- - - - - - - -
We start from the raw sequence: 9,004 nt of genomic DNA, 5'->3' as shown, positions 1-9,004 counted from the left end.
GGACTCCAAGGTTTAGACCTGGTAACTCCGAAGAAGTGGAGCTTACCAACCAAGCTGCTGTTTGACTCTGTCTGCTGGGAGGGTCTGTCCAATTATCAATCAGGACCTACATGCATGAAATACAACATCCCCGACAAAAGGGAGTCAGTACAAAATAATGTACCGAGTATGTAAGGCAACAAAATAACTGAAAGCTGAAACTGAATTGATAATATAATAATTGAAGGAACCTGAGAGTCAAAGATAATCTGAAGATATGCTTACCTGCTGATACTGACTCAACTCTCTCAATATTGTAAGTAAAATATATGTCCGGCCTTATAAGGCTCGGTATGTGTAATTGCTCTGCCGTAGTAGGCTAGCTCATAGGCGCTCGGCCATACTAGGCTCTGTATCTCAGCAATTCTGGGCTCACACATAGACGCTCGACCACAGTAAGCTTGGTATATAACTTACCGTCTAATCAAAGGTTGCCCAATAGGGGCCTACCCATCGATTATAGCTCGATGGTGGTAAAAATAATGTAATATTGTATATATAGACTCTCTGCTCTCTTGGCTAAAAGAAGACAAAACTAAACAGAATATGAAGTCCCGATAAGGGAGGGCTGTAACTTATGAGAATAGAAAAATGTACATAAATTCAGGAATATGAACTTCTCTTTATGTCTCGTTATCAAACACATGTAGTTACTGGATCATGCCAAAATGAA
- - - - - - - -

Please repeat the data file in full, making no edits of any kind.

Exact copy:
We start from the raw sequence: 9,004 nt of genomic DNA, 5'->3' as shown, positions 1-9,004 counted from the left end.
GGACTCCAAGGTTTAGACCTGGTAACTCCGAAGAAGTGGAGCTTACCAACCAAGCTGCTGTTTGACTCTGTCTGCTGGGAGGGTCTGTCCAATTATCAATCAGGACCTACATGCATGAAATACAACATCCCCGACAAAAGGGAGTCAGTACAAAATAATGTACCGAGTATGTAAGGCAACAAAATAACTGAAAGCTGAAACTGAATTGATAATATAATAATTGAAGGAACCTGAGAGTCAAAGATAATCTGAAGATATGCTTACCTGCTGATACTGACTCAACTCTCTCAATATTGTAAGTAAAATATATGTCCGGCCTTATAAGGCTCGGTATGTGTAATTGCTCTGCCGTAGTAGGCTAGCTCATAGGCGCTCGGCCATACTAGGCTCTGTATCTCAGCAATTCTGGGCTCACACATAGACGCTCGACCACAGTAAGCTTGGTATATAACTTACCGTCTAATCAAAGGTTGCCCAATAGGGGCCTACCCATCGATTATAGCTCGATGGTGGTAAAAATAATGTAATATTGTATATATAGACTCTCTGCTCTCTTGGCTAAAAGAAGACAAAACTAAACAGAATATGAAGTCCCGATAAGGGAGGGCTGTAACTTATGAGAATAGAAAAATGTACATAAATTCAGGAATATGAACTTCTCTTTATGTCTCGTTATCAAACACATGTAGTTACTGGATCATGCCAAAATGAA